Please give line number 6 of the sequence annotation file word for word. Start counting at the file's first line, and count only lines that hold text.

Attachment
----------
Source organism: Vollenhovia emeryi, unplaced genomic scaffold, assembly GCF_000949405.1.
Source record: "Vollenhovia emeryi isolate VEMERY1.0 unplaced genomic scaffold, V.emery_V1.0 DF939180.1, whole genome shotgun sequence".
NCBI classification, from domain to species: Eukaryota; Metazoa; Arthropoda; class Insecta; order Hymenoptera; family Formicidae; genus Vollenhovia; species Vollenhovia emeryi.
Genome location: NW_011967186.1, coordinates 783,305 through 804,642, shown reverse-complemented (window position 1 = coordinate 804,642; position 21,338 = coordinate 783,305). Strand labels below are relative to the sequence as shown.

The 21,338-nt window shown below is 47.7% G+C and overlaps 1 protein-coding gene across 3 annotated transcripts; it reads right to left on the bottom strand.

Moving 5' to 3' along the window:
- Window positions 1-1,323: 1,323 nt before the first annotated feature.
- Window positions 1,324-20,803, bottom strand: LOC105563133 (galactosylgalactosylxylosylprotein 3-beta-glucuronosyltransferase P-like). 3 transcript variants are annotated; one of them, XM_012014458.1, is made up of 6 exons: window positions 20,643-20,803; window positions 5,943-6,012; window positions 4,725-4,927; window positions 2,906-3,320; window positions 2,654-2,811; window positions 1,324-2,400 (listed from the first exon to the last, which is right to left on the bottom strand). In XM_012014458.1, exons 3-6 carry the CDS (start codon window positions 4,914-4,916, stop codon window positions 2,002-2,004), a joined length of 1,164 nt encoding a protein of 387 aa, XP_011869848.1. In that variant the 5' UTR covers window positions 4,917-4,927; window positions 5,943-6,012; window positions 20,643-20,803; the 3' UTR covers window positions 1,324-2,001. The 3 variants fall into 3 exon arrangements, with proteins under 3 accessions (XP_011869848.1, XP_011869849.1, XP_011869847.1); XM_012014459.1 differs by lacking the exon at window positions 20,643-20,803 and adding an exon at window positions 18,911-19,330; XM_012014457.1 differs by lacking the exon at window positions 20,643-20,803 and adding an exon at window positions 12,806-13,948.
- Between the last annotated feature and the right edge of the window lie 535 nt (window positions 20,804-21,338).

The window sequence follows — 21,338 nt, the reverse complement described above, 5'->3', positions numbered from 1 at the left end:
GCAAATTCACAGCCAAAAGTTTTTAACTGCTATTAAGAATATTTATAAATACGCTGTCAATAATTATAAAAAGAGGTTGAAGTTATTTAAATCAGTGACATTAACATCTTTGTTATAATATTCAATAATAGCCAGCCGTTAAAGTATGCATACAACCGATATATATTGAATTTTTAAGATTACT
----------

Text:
Moving 5' to 3' along the window: